The ins and outs of Fetch

Screen Shot 2017-04-28 at 28 Apr 6.18.28 PMAfter cutting my teeth on Ajax by writing code using XMLHttpRequest (XHR), the arrival of Fetch was like a sunny day after a week of rain. Although Fetch uses a now common pattern that has been replicated in a number of popular frameworks, it’s important to understand what Fetch can and can’t do, as well as which browsers support it and which don’t, in order to successfully roll it out in your own code.

Fetch is based on the syntax of Promises, which are ES6 objects that represent values that will eventually be returned by one or more asynchronous operations. Ajax was an obvious application of Promises, and the result was Fetch. The asynchronous nature of Fetch lends itself to a common pattern:

fetch(url).then(function(response) {
    if (!response.ok) {
        throw Error(response.statusText);
    }
    return(response.json());
}).then(function(response) {
    updateUISuccess(response);
}).catch(function() {
    updateUIError();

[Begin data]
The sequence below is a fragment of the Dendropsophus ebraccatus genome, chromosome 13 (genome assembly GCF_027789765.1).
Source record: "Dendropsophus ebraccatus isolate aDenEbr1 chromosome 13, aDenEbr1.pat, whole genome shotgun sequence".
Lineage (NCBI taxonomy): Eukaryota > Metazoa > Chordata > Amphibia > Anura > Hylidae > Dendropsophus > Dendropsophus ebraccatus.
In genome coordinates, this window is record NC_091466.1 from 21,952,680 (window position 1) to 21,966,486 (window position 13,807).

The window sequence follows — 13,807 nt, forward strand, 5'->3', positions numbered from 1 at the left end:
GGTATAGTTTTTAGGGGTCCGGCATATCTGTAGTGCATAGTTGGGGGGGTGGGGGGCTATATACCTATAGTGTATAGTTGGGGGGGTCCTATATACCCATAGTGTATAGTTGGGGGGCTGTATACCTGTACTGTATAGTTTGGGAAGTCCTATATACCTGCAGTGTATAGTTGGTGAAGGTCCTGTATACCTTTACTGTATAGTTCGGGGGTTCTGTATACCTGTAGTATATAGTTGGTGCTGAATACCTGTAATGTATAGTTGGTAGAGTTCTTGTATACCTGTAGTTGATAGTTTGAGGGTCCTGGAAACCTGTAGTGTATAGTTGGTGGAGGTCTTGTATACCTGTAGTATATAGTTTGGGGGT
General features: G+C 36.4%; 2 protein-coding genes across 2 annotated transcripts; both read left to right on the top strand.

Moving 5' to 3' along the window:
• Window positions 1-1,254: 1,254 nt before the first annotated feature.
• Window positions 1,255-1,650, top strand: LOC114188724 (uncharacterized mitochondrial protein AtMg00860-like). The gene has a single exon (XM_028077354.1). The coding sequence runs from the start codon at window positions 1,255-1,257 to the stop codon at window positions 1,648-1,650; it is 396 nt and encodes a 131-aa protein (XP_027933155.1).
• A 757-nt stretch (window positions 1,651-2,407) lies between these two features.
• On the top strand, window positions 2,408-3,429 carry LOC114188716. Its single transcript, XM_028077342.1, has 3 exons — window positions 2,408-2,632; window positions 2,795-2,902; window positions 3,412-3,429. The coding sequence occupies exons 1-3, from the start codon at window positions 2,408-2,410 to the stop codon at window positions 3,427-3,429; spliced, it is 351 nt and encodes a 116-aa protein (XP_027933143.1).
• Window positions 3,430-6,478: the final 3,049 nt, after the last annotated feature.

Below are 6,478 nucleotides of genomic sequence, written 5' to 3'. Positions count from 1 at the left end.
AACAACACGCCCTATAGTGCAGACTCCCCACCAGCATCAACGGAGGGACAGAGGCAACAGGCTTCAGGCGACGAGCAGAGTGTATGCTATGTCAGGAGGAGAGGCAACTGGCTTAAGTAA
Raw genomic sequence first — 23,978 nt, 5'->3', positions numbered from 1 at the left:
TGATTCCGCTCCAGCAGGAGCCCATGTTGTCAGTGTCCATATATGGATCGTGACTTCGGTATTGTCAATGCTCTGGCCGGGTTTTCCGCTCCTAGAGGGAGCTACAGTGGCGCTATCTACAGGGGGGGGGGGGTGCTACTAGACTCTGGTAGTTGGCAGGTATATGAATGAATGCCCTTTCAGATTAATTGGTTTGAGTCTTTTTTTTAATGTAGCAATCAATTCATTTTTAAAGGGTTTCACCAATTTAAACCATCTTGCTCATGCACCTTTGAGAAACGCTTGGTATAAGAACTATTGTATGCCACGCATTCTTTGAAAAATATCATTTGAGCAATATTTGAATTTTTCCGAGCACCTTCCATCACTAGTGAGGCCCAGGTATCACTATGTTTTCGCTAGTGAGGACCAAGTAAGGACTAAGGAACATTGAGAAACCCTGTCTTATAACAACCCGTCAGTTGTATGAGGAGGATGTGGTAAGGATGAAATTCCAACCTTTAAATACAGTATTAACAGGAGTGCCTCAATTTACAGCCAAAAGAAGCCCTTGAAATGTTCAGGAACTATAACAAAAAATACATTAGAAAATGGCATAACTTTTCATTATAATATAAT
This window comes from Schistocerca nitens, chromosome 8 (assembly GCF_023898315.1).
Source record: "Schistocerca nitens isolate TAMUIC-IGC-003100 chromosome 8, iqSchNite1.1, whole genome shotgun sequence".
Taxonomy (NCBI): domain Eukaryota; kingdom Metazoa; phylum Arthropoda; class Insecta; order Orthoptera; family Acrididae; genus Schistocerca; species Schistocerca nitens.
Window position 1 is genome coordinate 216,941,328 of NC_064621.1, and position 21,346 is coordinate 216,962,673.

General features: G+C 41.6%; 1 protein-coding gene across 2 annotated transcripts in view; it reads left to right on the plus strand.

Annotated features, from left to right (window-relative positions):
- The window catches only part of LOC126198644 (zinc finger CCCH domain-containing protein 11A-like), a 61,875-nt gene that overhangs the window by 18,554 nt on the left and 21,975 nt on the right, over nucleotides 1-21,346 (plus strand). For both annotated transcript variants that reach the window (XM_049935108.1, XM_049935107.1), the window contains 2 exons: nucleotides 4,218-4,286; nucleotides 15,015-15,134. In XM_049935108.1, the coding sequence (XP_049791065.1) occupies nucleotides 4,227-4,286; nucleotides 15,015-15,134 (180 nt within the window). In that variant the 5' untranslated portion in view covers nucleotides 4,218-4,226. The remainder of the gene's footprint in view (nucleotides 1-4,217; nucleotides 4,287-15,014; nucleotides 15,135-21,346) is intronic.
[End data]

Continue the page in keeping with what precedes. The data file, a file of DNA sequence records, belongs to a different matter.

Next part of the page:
});

The then method enables chaining of functions to a Fetch request, and the results of one function are passed to the next then method as an object. Capping off the statement with the catch method lets you include code to deal with any errors.

Popular frameworks like Angular have also implemented Ajax using the basic syntax of Promises:

$http.get(url)
.success(function(data) {
  vm.events = data.events;
}).error(function() {
  vm.showError = true;
});

Unlike Angular, which builds in robust backward compatibility, using Fetch requires a few extra steps to ensure support in older browsers. GitHub has released a polyfill for Fetch that enables some older browsers to process a Fetch request. Because Fetch is built on Promises, the Fetch polyfill requires use of a polyfill for Promises as well. These polyfills bring support for IE10+ and Microsoft Edge, Safari 6.1+, as well as for very old versions of Chrome and Firefox. So if you need to support very old browsers, and/or more obscure ones, including your own fallback XMLHttpRequest code (and even fallbacks for older Microsoft syntax) will probably be necessary.

For more on working with Ajax in different contexts — including XHR, Fetch, jQuery, Angular, and React — check out my recently released course, Building Web Applications with Ajax, on Lynda.com.

Introduction to Fetch (Google Developers)

Promise (MDN)

Building Web Applications with Ajax (Lynda.com)